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Efficacy of targeted agents in the treatment of elderly patients with advanced non-small-cell lung cancer: a systematic review and meta-analysis

Authors Chen J, Chen J, Wu X, Shi T, Kang M

Received 16 November 2015

Accepted for publication 10 March 2016

Published 2 August 2016 Volume 2016:9 Pages 4797—4803


Checked for plagiarism Yes

Review by Single-blind

Peer reviewers approved by Dr Ram Prasad

Peer reviewer comments 3

Editor who approved publication: Dr William Cho

Jianqing Chen, Jianbo Chen, Xiaoan Wu, Tao Shi, Meiling Kang

Department of Medical Oncology, The Affiliated Chenggong Hospital, Xiamen University, Xiamen, Fujian Province, People’s Republic of China

The efficacy of targeted agents (TAs) in the treatment of elderly patients with advanced non-small-cell lung cancer (NSCLC) remains controversial. We aimed to assess the efficacy of TAs in the treatment of advanced NSCLC in this setting.
Materials and methods: Relevant trials were identified by searching electronic databases and conference meetings. Prospective randomized controlled trials assessing chemotherapies with or without TAs in elderly patients with advanced NSCLC were included. Outcomes of interest included overall survival (OS) and progression-free survival (PFS) in elderly patients with advanced NSCLC.
Results: A total of 4,093 elderly patients from 17 randomized controlled trials were included for analysis. The addition of TAs to chemotherapy significantly improved PFS (hazard ratio [HR] 0.85, 95% confidence interval [CI]: 0.75–0.96, P=0.01) when compared to chemotherapy alone. There was also a tendency to improve OS in the combination groups (HR 0.92, 95% CI: 0.85–1.01, P=0.064). Subgroup analysis based on treatment line indicated that TAs plus chemotherapy as first-line chemotherapy in elderly patients with advanced NSCLC significantly improved PFS (HR 0.80, 95% CI: 0.68–0.95, P=0.01) and OS (HR 0.91, 95% CI: 0.83–0.99, P=0.037), while the use of TA-containing regimens as second-line therapy in these patients did not significantly improve PFS (HR 0.91, 95% CI: 0.75–1.10, P=0.33) and OS (HR 1.04, 95% CI: 0.81–1.33, P=0.77) in comparison with chemotherapy alone. No publication bias was detected by Begg’s and Egger’s tests for OS.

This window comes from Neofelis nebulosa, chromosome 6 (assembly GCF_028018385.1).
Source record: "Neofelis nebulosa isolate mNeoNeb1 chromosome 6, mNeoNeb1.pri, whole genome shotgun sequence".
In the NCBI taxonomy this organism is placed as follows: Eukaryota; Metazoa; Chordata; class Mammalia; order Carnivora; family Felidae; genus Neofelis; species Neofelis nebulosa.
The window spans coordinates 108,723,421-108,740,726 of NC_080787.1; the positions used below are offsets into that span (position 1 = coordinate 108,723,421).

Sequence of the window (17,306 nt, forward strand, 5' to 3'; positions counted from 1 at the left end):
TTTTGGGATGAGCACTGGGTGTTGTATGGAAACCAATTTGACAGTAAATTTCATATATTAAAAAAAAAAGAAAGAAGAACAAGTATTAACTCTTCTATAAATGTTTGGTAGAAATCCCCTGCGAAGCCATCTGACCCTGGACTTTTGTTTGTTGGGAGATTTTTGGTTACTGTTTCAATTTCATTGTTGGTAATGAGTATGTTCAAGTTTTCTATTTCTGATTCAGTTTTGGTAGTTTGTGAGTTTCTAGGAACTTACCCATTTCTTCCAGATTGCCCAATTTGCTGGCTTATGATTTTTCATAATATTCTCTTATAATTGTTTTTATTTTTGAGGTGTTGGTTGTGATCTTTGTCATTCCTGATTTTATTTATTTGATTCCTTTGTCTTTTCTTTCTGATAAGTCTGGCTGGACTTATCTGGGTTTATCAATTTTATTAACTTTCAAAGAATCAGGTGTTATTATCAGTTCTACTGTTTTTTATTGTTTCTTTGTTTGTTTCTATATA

Conclusion: The findings of this study suggest that the addition of TAs to first-line chemotherapy in elderly patients with advanced NSCLC offers an improved PFS and OS. Further trials are recommended to clearly investigate the efficacy of adding specific TAs to first-line chemotherapy for advanced NSCLC in this setting.

Keywords: non-small-cell lung cancer, elderly, targeted agents, randomized controlled trials, meta-analysis

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